End of the project (well, sort of…)

On 30th November my British Academy Postdoctoral Fellowship formally came to an end, and I transitioned into being a Lecturer in Human Geography here at UEA. That marked the passing of three years of tremendous privilege, wherein I had the time and resources to pursue a research project which has proven immensely stimulating, and which has put me in touch with a range of new archival sources and lots of new people. There are a few publications coming down the pipe, including papers working their way through production on British imperial airshipping and Mauritian cyclonology, and my collaborative book project with Sam Randalls and a number of historical and geographical colleagues.

I guess with anything like this, you get to a pre-defined end point and feel like you’ve only really scratched the surface, or at least you’ve ended up generating more questions than you’ve managed to answer. I quite quickly worked out that investigating the colonial history of atmospheric science is potentially a lifetime’s work, and while I probably won’t be dedicating all of my future research time to it, there are still lots of questions I want to investigate, archives to explore, stories to uncover.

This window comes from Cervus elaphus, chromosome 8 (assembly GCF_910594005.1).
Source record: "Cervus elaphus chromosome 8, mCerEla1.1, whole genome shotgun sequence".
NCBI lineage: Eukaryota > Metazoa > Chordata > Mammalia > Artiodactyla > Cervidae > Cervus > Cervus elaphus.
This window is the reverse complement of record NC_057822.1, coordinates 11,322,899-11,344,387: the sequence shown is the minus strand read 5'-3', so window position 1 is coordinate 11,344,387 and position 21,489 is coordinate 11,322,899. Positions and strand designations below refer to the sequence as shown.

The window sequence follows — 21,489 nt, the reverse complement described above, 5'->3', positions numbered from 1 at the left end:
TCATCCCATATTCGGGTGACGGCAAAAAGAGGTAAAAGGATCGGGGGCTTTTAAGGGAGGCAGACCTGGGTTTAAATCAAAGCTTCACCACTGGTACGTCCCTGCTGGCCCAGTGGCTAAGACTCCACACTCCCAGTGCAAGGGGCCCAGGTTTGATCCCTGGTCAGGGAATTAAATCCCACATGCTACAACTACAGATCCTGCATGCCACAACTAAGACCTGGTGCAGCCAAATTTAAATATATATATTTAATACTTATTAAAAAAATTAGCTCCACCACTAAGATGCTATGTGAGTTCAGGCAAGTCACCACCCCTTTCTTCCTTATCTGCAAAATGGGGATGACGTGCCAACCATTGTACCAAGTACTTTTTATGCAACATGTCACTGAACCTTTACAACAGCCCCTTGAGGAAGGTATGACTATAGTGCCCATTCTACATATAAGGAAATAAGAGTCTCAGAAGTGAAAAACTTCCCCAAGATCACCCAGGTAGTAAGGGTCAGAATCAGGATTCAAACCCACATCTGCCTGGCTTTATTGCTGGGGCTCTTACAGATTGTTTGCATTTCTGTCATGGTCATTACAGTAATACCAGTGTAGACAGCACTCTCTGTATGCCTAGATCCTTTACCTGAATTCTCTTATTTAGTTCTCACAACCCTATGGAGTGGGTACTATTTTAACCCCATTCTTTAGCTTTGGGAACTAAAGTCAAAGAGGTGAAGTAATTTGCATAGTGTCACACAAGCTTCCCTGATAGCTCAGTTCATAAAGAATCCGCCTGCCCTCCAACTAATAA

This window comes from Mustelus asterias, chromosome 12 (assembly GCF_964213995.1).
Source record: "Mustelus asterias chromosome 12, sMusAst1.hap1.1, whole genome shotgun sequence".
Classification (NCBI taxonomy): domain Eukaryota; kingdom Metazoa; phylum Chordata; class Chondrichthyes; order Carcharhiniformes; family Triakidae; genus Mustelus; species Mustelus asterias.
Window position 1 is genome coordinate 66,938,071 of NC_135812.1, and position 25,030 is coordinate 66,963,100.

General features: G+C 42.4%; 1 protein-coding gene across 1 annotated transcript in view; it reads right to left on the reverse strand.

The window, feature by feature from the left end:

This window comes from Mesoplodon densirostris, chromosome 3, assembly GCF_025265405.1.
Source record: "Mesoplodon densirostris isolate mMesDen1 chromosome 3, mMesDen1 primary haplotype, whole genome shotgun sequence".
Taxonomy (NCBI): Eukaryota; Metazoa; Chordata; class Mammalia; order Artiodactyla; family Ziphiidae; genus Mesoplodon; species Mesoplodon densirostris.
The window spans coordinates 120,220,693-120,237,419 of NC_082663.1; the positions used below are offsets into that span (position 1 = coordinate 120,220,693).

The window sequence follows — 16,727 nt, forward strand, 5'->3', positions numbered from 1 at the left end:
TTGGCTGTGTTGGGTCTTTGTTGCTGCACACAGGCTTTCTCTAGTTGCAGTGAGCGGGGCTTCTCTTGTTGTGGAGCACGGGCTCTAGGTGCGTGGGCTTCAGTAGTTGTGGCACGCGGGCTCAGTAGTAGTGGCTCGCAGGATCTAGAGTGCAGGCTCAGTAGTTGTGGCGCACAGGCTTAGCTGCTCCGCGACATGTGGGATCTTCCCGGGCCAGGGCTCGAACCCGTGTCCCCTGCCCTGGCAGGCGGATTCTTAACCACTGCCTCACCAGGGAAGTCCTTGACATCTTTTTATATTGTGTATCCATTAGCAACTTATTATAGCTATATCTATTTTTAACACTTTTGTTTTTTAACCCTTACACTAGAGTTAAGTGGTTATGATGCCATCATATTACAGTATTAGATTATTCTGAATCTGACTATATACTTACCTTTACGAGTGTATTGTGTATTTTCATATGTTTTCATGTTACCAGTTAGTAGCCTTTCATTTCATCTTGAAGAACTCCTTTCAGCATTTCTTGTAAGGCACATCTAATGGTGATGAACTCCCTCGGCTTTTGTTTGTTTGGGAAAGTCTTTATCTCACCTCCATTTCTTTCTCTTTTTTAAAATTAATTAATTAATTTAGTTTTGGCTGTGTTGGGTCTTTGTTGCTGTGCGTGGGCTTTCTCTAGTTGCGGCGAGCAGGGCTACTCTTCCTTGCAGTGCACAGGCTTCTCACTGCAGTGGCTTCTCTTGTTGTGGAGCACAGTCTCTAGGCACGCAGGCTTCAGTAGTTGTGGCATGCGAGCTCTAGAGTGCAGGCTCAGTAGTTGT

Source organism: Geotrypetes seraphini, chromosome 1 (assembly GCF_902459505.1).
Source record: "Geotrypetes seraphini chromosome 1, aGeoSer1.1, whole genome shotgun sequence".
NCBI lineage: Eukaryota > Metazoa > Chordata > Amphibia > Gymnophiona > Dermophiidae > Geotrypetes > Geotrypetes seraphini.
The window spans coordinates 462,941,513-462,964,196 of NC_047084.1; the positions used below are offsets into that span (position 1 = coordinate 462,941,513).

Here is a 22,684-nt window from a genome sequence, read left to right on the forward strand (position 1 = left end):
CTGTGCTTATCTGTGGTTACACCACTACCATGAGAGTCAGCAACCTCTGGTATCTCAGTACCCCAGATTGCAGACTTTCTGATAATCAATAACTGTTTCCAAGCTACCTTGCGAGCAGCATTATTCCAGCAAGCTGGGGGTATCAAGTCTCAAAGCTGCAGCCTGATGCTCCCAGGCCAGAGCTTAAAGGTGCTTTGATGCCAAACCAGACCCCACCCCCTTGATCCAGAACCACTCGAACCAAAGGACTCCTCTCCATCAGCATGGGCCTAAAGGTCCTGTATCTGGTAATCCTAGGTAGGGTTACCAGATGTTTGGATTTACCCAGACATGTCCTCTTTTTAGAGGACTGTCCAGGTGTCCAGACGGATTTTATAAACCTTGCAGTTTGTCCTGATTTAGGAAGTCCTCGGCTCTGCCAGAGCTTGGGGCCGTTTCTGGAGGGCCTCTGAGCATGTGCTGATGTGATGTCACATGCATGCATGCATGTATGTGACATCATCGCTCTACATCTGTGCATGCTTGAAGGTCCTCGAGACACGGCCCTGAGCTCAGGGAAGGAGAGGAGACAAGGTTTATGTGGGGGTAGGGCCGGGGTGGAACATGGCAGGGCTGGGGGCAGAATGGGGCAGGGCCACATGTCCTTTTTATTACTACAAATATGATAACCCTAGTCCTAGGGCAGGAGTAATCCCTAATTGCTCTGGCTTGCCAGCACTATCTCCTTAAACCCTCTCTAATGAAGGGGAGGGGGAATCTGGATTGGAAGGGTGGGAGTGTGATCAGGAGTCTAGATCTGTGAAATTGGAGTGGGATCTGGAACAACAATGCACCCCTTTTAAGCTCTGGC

Over the next few months I’m going to be thinking up ways to keep the investigation going, while also developing some new projects which will bring me back round to thinking about the present-day politics of reckoning with climate. I’ll also be developing a book manuscript in which I’ll explore the links between past and present in the geographies of atmospheric science.

I’ll have to work out what to do with this blog – as I say, the ‘Imperial Weather’ project, as funded by the British Academy, is now at an end, but it will continue in many forms; as will other projects, large and small, solo and collaborative. Maybe I could give this site a re-brand to reflect new research directions. It’s been a really useful tool for making connections with people who have become collaborators, so it’d be nice for it to persist in some form.

But for now, I should simply extend my immense gratitude to the British Academy for supporting me and this project, and to the group of amazing colleagues and mentors who’ve helped along the way, particularly those at Nottingham and more latterly at UEA.

If there is anyone out there who is thinking about going for a British Academy PDF and would like to talk about the scheme and the application process, I’m more than happy share my experiences in the hope that more people can benefit from it as I have done.